Hawkman was the fourth member of the Justice League of America on whose solo adventures I eventually decided to gamble 12 cents, his having been preceded by Superman, Batman, Green Lantern, and the Flash. (Wonder Woman, the Atom, and Aquaman would eventually follow, though unfortunately Green Arrow had already lost his supporting slot in World’s Finest by this time, and I wouldn’t get around to checking out House of Mystery until well after its doors had shut on the Martian Manhunter.) Most of what I knew about the Winged Wonder came from Justice League of America #41, where I’d learned that both Hawkman and his wife, the similarly attired and identically powered (but perhaps slightly smarter) Hawkgirl, were alien police officers from the planet Thanagar, operating undercover on Earth for reasons I didn’t quite understand yet.
Though I wasn’t aware of this at the time, Hawkman was the third of editor Julius Schwartz’s four great revivals/re-inventions of a 1940’s-era DC hero, his reintroduction in 1961 having followed those of the Flash in 1956 and Green Lantern in 1959. In contrast to the revised versions of Flash and GL, however (not to mention Schwartz’s new take on the Atom, which followed Hawkman 2.0’s debut by only a few short months), the revamped Hawkman (and Hawkgirl) resembled their Golden Age predecessors quite a bit. Not only were their powers, costumes, and modus operandi essentially the same as the earlier versions; they even had the same secret identities, more or less: Carter Hall and his girlfriend/wife, Shiera.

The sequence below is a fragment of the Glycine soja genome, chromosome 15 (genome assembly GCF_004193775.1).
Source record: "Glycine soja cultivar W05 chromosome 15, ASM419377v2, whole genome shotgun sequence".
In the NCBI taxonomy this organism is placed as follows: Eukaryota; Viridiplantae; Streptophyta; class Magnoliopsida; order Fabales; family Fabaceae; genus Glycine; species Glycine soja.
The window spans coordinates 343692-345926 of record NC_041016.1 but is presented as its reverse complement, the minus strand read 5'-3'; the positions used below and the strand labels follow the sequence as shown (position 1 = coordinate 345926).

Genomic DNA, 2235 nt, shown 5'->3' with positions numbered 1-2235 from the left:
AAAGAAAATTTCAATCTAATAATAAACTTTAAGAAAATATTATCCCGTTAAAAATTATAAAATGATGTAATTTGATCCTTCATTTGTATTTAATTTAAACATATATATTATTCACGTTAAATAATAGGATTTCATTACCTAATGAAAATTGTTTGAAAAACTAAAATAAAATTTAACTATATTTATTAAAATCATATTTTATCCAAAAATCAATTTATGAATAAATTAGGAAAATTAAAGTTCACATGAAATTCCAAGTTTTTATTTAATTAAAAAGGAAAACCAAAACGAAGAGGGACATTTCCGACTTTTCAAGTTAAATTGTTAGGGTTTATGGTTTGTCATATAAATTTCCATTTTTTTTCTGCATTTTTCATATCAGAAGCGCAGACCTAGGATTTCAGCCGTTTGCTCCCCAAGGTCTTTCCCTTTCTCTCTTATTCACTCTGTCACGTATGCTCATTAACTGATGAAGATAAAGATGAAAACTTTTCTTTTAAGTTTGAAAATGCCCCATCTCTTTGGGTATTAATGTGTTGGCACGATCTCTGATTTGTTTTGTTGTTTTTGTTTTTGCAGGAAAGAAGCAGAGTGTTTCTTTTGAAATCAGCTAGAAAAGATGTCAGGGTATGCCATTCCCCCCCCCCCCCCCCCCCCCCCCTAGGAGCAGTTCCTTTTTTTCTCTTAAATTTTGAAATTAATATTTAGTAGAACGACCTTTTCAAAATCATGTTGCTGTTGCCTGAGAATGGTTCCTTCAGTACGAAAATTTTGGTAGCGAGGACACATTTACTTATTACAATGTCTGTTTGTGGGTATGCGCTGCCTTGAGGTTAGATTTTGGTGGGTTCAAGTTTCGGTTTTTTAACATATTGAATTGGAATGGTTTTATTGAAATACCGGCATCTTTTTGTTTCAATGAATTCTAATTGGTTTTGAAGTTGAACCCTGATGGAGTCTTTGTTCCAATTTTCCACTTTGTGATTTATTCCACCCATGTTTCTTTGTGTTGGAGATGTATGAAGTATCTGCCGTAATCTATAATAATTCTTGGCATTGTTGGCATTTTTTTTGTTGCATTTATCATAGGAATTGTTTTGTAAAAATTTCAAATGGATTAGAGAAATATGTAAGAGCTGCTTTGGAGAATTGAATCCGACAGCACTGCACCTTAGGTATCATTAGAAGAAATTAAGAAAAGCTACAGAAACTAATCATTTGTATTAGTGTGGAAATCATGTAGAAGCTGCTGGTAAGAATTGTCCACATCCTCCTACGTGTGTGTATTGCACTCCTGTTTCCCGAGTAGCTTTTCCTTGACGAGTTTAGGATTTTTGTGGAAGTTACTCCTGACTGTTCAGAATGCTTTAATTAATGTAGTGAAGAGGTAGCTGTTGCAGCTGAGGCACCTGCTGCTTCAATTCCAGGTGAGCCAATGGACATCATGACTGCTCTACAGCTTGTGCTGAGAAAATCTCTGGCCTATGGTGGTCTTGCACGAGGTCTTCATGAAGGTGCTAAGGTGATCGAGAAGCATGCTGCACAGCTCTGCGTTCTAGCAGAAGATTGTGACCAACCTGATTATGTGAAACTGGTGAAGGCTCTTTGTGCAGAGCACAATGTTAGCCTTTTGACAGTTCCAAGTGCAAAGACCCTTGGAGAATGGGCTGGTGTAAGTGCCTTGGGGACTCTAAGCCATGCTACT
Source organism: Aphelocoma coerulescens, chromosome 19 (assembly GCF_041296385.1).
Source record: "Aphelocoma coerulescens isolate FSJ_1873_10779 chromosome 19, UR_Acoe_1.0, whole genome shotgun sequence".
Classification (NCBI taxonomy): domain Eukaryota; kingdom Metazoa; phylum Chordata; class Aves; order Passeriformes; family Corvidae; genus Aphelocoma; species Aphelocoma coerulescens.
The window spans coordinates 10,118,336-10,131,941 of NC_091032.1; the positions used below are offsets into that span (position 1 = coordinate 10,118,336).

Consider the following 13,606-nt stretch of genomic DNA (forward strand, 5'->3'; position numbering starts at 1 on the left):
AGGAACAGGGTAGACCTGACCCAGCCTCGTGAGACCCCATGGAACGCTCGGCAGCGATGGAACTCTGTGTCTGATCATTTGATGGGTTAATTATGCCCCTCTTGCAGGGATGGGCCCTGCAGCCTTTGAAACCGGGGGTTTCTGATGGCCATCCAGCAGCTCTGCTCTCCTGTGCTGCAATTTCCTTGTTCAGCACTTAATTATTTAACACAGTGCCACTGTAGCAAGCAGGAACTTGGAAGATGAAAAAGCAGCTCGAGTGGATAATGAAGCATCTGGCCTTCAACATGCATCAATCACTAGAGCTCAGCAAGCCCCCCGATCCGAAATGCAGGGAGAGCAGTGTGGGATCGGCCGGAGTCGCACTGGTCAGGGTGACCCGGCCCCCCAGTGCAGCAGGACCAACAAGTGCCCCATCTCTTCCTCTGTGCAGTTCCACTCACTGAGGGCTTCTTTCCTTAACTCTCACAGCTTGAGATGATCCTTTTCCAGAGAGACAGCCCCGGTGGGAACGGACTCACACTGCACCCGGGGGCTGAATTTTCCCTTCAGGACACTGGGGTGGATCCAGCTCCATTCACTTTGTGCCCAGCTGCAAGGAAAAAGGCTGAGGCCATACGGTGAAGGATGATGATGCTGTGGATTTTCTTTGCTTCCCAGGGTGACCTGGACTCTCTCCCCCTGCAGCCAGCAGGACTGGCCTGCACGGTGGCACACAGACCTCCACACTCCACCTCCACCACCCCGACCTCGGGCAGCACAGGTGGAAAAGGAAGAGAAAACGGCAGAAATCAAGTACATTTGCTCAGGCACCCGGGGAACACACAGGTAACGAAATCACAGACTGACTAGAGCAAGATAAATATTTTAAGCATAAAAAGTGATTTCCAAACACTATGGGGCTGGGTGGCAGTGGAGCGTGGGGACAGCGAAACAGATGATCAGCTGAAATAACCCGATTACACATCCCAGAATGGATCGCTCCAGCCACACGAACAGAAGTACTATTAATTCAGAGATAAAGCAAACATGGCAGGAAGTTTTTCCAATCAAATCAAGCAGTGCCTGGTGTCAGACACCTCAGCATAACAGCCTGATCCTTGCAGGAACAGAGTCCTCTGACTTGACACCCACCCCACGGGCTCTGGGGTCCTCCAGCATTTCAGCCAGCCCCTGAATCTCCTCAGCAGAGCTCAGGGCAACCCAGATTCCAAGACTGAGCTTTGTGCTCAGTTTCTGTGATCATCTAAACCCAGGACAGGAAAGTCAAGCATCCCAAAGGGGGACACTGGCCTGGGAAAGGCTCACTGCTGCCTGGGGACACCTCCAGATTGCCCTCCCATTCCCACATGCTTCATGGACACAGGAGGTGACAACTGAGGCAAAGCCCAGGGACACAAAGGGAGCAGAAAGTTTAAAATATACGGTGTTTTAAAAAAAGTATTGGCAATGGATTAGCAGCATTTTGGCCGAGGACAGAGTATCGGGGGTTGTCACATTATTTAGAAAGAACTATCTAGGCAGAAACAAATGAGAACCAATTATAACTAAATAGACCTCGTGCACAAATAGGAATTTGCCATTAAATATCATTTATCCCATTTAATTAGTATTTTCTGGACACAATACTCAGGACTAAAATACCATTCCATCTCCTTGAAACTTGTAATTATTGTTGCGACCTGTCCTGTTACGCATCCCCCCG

The key difference was in the characters’ origins. The Forties’ Hawks were the reincarnations of an ancient Egyptian prince and his consort, whereas the Sixties’ Hawks, as already noted, were law enforcement officers from outer space. Both versions of the origin story provided rich resource material for comic book storytelling, but they were essentially incompatible. That wasn’t a problem so long as the Golden Age and Silver Age heroes were conceived of as inhabiting parallel universes, but after the consolidation of DC’s fictional realities in 1985’s Crisis on Infinite Earths, it became a prime source of continuity headaches.